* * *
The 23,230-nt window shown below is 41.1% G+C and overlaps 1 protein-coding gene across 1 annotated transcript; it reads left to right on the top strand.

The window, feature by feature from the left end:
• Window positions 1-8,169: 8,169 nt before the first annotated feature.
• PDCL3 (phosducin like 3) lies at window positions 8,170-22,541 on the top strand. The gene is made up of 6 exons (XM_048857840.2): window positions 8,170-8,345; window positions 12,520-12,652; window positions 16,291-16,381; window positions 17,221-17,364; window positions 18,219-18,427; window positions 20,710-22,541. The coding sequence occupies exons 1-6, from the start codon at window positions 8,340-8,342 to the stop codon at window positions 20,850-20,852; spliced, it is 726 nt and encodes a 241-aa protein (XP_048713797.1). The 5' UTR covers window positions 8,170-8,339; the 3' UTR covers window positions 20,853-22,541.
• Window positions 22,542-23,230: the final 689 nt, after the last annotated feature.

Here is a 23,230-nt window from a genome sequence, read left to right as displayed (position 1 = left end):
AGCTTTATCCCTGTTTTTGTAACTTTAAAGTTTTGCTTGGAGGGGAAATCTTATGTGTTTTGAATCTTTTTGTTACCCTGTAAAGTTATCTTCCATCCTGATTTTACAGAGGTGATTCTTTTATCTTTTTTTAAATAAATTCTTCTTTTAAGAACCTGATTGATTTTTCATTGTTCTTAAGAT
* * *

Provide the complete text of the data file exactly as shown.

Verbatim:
The 23,230-nt window shown below is 41.1% G+C and overlaps 1 protein-coding gene across 1 annotated transcript; it reads left to right on the top strand.

The window, feature by feature from the left end:
• Window positions 1-8,169: 8,169 nt before the first annotated feature.
• PDCL3 (phosducin like 3) lies at window positions 8,170-22,541 on the top strand. The gene is made up of 6 exons (XM_048857840.2): window positions 8,170-8,345; window positions 12,520-12,652; window positions 16,291-16,381; window positions 17,221-17,364; window positions 18,219-18,427; window positions 20,710-22,541. The coding sequence occupies exons 1-6, from the start codon at window positions 8,340-8,342 to the stop codon at window positions 20,850-20,852; spliced, it is 726 nt and encodes a 241-aa protein (XP_048713797.1). The 5' UTR covers window positions 8,170-8,339; the 3' UTR covers window positions 20,853-22,541.
• Window positions 22,542-23,230: the final 689 nt, after the last annotated feature.

Here is a 23,230-nt window from a genome sequence, read left to right as displayed (position 1 = left end):
AGCTTTATCCCTGTTTTTGTAACTTTAAAGTTTTGCTTGGAGGGGAAATCTTATGTGTTTTGAATCTTTTTGTTACCCTGTAAAGTTATCTTCCATCCTGATTTTACAGAGGTGATTCTTTTATCTTTTTTTAAATAAATTCTTCTTTTAAGAACCTGATTGATTTTTCATTGTTCTTAAGAT